Two strong explosions ripped through the Syrian capital yesterday, killing 55 people and leaving scenes of carnage in the streets in an assault against a center of government power, officials said.
The Syrian Ministry of the Interior said more than 370 people were wounded in what one official said might have been the most powerful in a series of blasts to have hit the capital this year.
There was no claim of responsibility for yesterday’s attack on a military intelligence headquarters, but an al-Qaeda-inspired group has claimed responsibility for several large explosions targeting mostly security facilities since December last year, raising fears that extremist groups are entering Syria’s conflict and exploiting the chaos.
Yesterday’s explosions, which ripped the facade off the intelligence building, went off at about 7:50am when employees are usually arriving at work. The building is part of a broader military compound for a feared section of the intelligence services known as the Palestine Branch.
Major General Robert Mood, the Norwegian head of the UN’s cease-fire monitors in the country, toured the site and said the Syrian people did not deserve this “terrible violence.”
“It is not going to solve any problems,” he said, when asked what his message was to those who are carrying out such attacks. “It is only going to create more suffering for women and children.”
The explosions left two craters at the gate of the military -compound, one of them 3m deep and 6m wide. Residents said the two explosions occurred in quick succession: first a smaller blast, then a massive one.
Yesterday’s bombings were among the deadliest since such spectacular attacks started in December last year, with a double suicide bombing of a Damascus security building that killed at least 44 people.
Fresh attacks have followed in other cities, including Idlib in the north and Aleppo, Syria’s largest city and long considered a stronghold of Syrian President Bashar al-Assad.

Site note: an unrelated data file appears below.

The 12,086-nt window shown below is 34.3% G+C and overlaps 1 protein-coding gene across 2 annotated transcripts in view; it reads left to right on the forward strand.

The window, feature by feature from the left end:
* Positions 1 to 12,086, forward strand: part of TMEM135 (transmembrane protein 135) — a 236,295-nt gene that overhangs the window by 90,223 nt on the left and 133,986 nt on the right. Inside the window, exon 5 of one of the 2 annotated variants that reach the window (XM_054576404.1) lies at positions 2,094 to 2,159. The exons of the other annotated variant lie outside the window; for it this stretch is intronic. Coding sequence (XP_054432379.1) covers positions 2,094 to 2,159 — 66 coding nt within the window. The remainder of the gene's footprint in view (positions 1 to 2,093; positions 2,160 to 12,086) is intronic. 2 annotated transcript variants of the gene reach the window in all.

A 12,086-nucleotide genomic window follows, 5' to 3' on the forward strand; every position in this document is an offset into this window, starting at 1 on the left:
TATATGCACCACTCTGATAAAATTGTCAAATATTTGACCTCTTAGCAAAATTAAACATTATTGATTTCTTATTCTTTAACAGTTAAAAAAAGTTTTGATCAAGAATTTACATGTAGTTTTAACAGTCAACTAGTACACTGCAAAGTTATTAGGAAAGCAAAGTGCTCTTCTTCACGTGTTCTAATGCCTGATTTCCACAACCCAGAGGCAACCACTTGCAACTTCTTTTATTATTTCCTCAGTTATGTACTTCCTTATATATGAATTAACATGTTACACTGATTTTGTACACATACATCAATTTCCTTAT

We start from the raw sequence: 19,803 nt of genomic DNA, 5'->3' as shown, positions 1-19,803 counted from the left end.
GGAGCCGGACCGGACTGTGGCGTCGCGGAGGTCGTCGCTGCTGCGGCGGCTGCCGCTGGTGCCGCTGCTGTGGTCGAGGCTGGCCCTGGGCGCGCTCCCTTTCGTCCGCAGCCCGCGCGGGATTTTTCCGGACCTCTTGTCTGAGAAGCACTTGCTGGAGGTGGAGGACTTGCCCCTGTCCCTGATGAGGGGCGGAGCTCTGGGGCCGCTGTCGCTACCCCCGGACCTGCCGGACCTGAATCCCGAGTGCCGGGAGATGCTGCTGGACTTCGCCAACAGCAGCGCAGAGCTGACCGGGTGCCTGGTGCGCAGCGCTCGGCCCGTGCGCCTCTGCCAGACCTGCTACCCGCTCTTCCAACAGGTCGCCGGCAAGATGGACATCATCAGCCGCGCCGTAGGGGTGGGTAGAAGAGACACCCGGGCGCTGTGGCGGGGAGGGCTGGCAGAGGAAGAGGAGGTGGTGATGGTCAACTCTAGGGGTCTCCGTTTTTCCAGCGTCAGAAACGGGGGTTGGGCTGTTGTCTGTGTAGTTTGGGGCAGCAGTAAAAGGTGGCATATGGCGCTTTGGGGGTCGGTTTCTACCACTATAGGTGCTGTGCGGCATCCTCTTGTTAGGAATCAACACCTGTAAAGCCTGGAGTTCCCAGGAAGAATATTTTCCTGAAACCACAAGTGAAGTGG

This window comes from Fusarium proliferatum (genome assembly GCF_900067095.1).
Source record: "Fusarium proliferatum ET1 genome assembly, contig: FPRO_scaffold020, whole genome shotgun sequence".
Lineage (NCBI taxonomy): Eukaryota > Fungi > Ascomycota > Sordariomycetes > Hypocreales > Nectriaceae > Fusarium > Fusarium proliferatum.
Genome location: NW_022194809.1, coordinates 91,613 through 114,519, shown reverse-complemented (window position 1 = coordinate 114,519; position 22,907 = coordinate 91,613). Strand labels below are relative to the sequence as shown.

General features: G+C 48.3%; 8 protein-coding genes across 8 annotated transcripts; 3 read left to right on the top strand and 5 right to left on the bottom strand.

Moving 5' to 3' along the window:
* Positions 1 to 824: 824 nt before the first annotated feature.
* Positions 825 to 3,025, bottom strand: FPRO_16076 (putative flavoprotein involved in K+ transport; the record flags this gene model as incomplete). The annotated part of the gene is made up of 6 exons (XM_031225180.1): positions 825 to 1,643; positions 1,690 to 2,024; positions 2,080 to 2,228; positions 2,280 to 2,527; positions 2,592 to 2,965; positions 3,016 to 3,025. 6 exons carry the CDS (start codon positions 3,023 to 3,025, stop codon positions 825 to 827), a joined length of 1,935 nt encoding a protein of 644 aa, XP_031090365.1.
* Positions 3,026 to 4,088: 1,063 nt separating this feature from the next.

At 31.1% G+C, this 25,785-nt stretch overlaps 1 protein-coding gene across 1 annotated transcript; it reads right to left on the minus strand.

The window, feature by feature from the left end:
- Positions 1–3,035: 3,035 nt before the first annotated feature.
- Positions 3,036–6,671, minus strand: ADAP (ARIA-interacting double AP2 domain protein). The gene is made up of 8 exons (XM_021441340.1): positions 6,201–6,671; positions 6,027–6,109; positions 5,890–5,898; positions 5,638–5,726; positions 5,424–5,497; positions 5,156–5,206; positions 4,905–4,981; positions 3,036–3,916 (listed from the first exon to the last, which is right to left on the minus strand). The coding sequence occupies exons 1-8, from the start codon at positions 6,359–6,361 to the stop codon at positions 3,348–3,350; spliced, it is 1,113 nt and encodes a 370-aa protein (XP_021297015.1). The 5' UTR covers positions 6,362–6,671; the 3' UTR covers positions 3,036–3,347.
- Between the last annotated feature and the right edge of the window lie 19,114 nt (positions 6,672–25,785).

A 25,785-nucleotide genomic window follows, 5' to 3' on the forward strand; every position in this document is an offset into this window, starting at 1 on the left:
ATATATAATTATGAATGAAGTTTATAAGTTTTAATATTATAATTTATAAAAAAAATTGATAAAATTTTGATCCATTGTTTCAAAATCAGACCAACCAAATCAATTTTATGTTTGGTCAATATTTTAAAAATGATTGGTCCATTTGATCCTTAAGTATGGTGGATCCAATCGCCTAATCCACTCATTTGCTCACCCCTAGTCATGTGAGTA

Most of the attacks target state security offices and occur early in the morning.
The government blames the bombings on the terrorists it says are behind the anti-al-Assad -uprising. Opposition leaders and activists routinely blame the regime for orchestrating the attacks, saying they help it demonize the opposition and maintain support among those who fear greater instability.
A shadowy group called the al-Nusra Front has claimed responsibility for some of the attacks in statements posted on military Web sites. Little is known about the group, though Western intelligence officials say it could be a front for al-Qaeda’s Iraq branch.
International diplomacy has failed to stop the bloodshed, and the UN has ruled out military intervention of the type that helped bring down former Libyan leader Muammar Qaddafi, in part out of fear that it could exacerbate the violence.
Special UN envoy Kofi Annan brokered a peace plan last month, but the initiative has been troubled from the start, with government troops shelling opposition areas and rebels attacking military convoys and checkpoints after the ceasefire was supposed to begin on April 12.
Although the daily death toll has dropped in recent days, Annan said on Tuesday that the level of violence is unacceptable and that the plan’s failure could lead to civil war.
A team of 70 UN military -observers now in Syria should grow to more than 100 in the coming days. A full team of 300 is expected by the end of the month to oversee a ceasefire intended to allow for talks on a political solution to the conflict.